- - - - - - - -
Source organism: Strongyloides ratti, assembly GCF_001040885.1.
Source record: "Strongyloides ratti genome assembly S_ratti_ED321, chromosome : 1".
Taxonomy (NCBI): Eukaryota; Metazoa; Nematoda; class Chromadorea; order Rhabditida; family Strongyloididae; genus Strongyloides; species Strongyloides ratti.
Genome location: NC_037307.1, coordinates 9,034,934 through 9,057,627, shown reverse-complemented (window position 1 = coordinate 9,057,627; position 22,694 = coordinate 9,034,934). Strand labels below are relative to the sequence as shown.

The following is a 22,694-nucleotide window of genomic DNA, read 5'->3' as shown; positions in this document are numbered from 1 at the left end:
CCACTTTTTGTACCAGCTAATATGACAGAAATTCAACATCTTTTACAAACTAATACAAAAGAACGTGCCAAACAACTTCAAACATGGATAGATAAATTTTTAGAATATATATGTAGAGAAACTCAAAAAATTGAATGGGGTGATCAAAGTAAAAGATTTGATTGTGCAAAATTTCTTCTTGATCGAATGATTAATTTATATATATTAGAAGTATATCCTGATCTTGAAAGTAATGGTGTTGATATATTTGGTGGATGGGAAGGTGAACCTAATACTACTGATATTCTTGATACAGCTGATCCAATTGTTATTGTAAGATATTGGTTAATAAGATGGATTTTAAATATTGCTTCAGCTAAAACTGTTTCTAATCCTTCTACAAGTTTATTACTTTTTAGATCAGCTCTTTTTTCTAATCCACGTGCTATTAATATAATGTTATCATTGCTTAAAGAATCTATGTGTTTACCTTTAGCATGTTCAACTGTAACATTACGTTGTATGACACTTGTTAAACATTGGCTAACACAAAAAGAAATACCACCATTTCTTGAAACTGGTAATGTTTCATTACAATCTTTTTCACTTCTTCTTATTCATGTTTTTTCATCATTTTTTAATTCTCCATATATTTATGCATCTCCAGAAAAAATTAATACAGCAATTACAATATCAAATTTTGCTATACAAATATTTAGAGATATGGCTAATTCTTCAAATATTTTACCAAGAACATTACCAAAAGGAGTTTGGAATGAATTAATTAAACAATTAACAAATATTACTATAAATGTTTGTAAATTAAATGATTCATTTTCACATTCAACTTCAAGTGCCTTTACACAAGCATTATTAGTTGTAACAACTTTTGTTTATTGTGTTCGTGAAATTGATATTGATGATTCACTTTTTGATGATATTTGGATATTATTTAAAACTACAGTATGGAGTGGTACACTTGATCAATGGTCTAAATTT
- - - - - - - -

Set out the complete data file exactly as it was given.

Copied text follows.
Source organism: Strongyloides ratti, assembly GCF_001040885.1.
Source record: "Strongyloides ratti genome assembly S_ratti_ED321, chromosome : 1".
Taxonomy (NCBI): Eukaryota; Metazoa; Nematoda; class Chromadorea; order Rhabditida; family Strongyloididae; genus Strongyloides; species Strongyloides ratti.
Genome location: NC_037307.1, coordinates 9,034,934 through 9,057,627, shown reverse-complemented (window position 1 = coordinate 9,057,627; position 22,694 = coordinate 9,034,934). Strand labels below are relative to the sequence as shown.

The following is a 22,694-nucleotide window of genomic DNA, read 5'->3' as shown; positions in this document are numbered from 1 at the left end:
CCACTTTTTGTACCAGCTAATATGACAGAAATTCAACATCTTTTACAAACTAATACAAAAGAACGTGCCAAACAACTTCAAACATGGATAGATAAATTTTTAGAATATATATGTAGAGAAACTCAAAAAATTGAATGGGGTGATCAAAGTAAAAGATTTGATTGTGCAAAATTTCTTCTTGATCGAATGATTAATTTATATATATTAGAAGTATATCCTGATCTTGAAAGTAATGGTGTTGATATATTTGGTGGATGGGAAGGTGAACCTAATACTACTGATATTCTTGATACAGCTGATCCAATTGTTATTGTAAGATATTGGTTAATAAGATGGATTTTAAATATTGCTTCAGCTAAAACTGTTTCTAATCCTTCTACAAGTTTATTACTTTTTAGATCAGCTCTTTTTTCTAATCCACGTGCTATTAATATAATGTTATCATTGCTTAAAGAATCTATGTGTTTACCTTTAGCATGTTCAACTGTAACATTACGTTGTATGACACTTGTTAAACATTGGCTAACACAAAAAGAAATACCACCATTTCTTGAAACTGGTAATGTTTCATTACAATCTTTTTCACTTCTTCTTATTCATGTTTTTTCATCATTTTTTAATTCTCCATATATTTATGCATCTCCAGAAAAAATTAATACAGCAATTACAATATCAAATTTTGCTATACAAATATTTAGAGATATGGCTAATTCTTCAAATATTTTACCAAGAACATTACCAAAAGGAGTTTGGAATGAATTAATTAAACAATTAACAAATATTACTATAAATGTTTGTAAATTAAATGATTCATTTTCACATTCAACTTCAAGTGCCTTTACACAAGCATTATTAGTTGTAACAACTTTTGTTTATTGTGTTCGTGAAATTGATATTGATGATTCACTTTTTGATGATATTTGGATATTATTTAAAACTACAGTATGGAGTGGTACACTTGATCAATGGTCTAAATTT